The Basics and Beyond
Want to advance your IT career from development into IT architecture? Adopting these three concepts will help you succeed.
There are two common paths for a developer to advance in the IT industry: Become a manager or become an architect. While some developers choose to become managers and lead projects and people, there are code geeks who want to continue their technical career by becoming architects.
While this often feels like a natural process, it is a big change that requires some reframing and adjustment. In my experience, there are three important concepts you need to focus on when moving from development to architecture.
Change your mindset
The first thing you need to do is to change your mindset: Stop thinking like a developer and start thinking like an architect. That means you must prepare yourself for a paradigm shift in how you look at things and solve problems.
Moving from a software developer to an architect is one of the most challenging transitions in the IT industry. A developer's role is almost always clearly defined, while an architect's role is not as well defined. This can make the transition from a developer to an architect difficult. Architecture is typically characterized by grey areas, uncharted territories, ambiguous situations, misplaced expectations, and confusing periods that can throw unprepared developers off track and demotivate them. This article series aims to address some of these concerns, clear confusion, and help developers become better architects.
A role of a developer typically involves designing, building, and maintaining software systems by writing code, then unit testing, documenting and maintaining it. In contrast, an architect's role is comparatively broad and typically involves designing the high-level structure of software systems. It also includes detailed designs of the systems' individual components and how they interact with each other.
Some architects do not have a development or engineering background. However, architects with a development background can add more value to the project during the build phase by helping developers design the overall project and class structure and perform code reviews. While a developer's role is always hands-on, an architect's role may not be, depending on the project's needs and the architect's interests.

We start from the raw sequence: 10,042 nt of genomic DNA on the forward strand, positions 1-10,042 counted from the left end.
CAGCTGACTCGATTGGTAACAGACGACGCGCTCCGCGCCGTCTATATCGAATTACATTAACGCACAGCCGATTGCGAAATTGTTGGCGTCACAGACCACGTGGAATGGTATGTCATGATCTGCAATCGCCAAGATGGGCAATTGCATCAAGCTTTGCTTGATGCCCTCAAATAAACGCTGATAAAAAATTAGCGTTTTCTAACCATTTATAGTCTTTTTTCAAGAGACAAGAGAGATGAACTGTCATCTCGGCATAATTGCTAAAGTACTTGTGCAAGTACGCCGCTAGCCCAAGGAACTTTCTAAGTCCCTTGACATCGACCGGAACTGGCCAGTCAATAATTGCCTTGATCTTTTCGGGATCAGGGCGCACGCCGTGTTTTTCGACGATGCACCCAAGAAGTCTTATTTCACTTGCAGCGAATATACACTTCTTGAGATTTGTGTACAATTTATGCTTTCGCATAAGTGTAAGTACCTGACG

Resist the urge to start coding
When you come across a problem statement or a use case, your first instinct as a developer is to start writing code. As an architect, you must overcome that urge. Wanting to write code is natural to seasoned developers, and it is quite difficult to get rid of this habit.
The path to becoming a successful architect is to start visualizing the problem through a bird's eye. Think in terms of components and their interactions instead of classes and methods. Visualize systems instead of visualizing code. Think of databases and streams instead of tables and rows. It may take some time to get accustomed to this new way of thinking, sometimes even years. However, this is a very important milestone in the path to becoming a successful architect.
Types of Architects
Once you have made your decision to become an architect, you should learn the different architecture paths before deciding which one(s) to pursue. (See What type of IT architect are you? for some descriptions.) Examples include:
Data Platform Architect
Domain Architect (insurance, banking, aerospace, and so on)
Each of these paths is different with some overlapping aspects. Some roles have another architect role as a prerequisite. For example, you cannot become an enterprise architect without having been a solutions architect for some time. The domain architect role requires you to be a subject matter expert in a particular area. Some of the roles are purely technical. But some are partially technical and partially business.
In the subsequent articles in the series, I'll discuss almost everything that you need to know or learn to become a successful architect. This includes understanding the business domain, stakeholder expectations, people skills, negotiation, visibility, career growth, social media presence, knowledge sharing, and more. My next article shares 3 soft skills aspiring IT architects need to develop. Stay tuned!